On Friday, Bloomberg News issued a report—still officially unconfirmed, but rumored to have been in the works for months earlier—that Disney, owners of ESPN and ABC and finders of Dory, had agreed to buy a one-third stake of BAM Tech, the company being spun off by MLB Advanced Media to own its streaming-video technology. (Disney is also an investor in VICE Media.) The reported sale price: just over $1 billion.
Aside from being an indication that it's a very good time to be a Major League Baseball owner—it must be nice to wake up and find that you're suddenly more than $30 million richer, all thanks to the sale of something you were probably only dimly aware that you even owned—the report raises some other, bigger questions about what it means for the sports media landscape. In short: How are fans going to watch live sports in the future, and will we ever seen an end to the constant tithing of ever-increasing shares of our bank accounts just so we can keep up with every last sporting event on the planet?
The short answers are "very differently" and "probably not anytime soon." The long answers are long, but worth understanding if you're a sports fan who has ever wished to cut the cable cord.
Talk of the cable sports bubble and its impending popping goes back several years now, and it goes something like this: Over the past couple of decades, sports leagues have discovered that they wield an awesome power: sports fans like to watch sports on TV. That means that if you're ESPN—or, I dunno, Flick: The Badminton Channel—you can demand pretty much anything from cable companies in return for carrying your channel, since viewers will scream bloody murder if it's time for the World Series of Elephant Polo and none of their 900 channels is airing it.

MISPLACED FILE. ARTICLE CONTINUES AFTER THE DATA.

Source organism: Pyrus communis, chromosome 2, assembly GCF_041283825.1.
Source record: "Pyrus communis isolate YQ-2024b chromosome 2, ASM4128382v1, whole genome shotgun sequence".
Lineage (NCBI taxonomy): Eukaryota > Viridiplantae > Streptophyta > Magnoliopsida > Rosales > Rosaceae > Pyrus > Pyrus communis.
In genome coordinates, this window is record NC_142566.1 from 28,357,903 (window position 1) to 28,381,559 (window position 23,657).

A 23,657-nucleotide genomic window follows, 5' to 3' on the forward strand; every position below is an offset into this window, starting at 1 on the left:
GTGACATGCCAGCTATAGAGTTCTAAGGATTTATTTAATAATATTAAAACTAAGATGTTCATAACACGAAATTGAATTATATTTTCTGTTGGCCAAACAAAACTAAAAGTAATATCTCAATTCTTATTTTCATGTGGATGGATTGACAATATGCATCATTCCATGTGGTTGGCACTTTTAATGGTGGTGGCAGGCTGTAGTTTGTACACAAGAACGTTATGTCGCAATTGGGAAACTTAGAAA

That "anything" has only soared in value in recent years, thanks to another development in the TV world: people are increasingly losing interest in paying cable prices for non-sports TV, in part because they know if they just wait a bit, they can find other ways, legal or otherwise, to watch. If it doesn't show up on YouTube the next day to grab social-media shares (thanks, John Oliver, for making it unnecessary for me ever to subscribe to HBO), you can almost always binge-watch it on Netflix or iTunes or Amazon Prime a few months later, for no added cost if you already subscribe to one of those services. And that's without even getting into illegal downloads, which remain a popular method for watching TV shows no matter how much cable channels attempt to crack down. After all, they're free, and often easier to navigate than figuring out how to watch the shows by legit means without cable.
Live sports, though, don't work like that. Because they're live. Binge-watching the Olympics isn't nearly as much fun as doing so with The Walking Dead, if only because it's harder to avoid spoilers. (You can pirate streaming feeds of sporting events, but if you've ever tried it, you'll know that these are 1) often fairly crappy, with unreliable connections and poor video quality, and 2) not easy to navigate at all, at least at this stage of the game.) So cable companies have been willing to cough up higher and higher fees for sports content, even taking a loss on it if necessary, knowing that it's the only thing keeping many viewers from walking away from cable entirely.
"Sports is one of the main backstops for the cable companies at this point," says Courtney Brunious, associate director of USC's Sports Business Institute, which last month held a two-day symposium on the future of sports broadcasting. "A number of surveys have been done about why people haven't cut the cord yet, and one of the top answers is 'I won't be able to watch X, Y, and Z sport if I cut the cable."